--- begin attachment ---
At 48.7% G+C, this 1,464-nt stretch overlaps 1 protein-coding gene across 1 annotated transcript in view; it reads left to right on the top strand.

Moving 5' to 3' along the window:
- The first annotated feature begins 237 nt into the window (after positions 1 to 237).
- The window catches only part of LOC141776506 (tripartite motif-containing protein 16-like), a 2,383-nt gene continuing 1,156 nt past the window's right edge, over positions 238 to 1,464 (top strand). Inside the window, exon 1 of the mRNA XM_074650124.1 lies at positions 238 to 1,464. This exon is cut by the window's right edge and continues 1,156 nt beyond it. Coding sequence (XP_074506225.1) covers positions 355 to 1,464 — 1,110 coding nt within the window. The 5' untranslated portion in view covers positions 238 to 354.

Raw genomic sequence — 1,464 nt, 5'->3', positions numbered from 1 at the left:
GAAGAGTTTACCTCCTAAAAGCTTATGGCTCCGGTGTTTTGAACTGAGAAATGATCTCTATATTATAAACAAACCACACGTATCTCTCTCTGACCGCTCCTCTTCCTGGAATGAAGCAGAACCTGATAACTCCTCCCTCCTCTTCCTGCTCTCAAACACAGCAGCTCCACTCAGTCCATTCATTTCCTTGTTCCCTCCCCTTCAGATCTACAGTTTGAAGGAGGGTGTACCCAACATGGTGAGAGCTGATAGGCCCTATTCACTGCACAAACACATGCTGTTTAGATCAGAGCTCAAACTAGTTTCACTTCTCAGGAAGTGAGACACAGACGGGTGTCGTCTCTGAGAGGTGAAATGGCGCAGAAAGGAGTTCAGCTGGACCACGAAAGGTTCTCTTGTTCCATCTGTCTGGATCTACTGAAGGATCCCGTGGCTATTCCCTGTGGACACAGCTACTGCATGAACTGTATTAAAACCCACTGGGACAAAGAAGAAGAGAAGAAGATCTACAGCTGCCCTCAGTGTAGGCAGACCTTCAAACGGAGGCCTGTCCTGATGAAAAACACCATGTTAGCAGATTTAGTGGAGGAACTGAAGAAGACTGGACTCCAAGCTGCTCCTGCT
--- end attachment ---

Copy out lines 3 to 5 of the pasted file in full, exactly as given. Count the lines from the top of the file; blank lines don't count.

- The first annotated feature begins 237 nt into the window (after positions 1 to 237).
- The window catches only part of LOC141776506 (tripartite motif-containing protein 16-like), a 2,383-nt gene continuing 1,156 nt past the window's right edge, over positions 238 to 1,464 (top strand). Inside the window, exon 1 of the mRNA XM_074650124.1 lies at positions 238 to 1,464. This exon is cut by the window's right edge and continues 1,156 nt beyond it. Coding sequence (XP_074506225.1) covers positions 355 to 1,464 — 1,110 coding nt within the window. The 5' untranslated portion in view covers positions 238 to 354.

Raw genomic sequence — 1,464 nt, 5'->3', positions numbered from 1 at the left: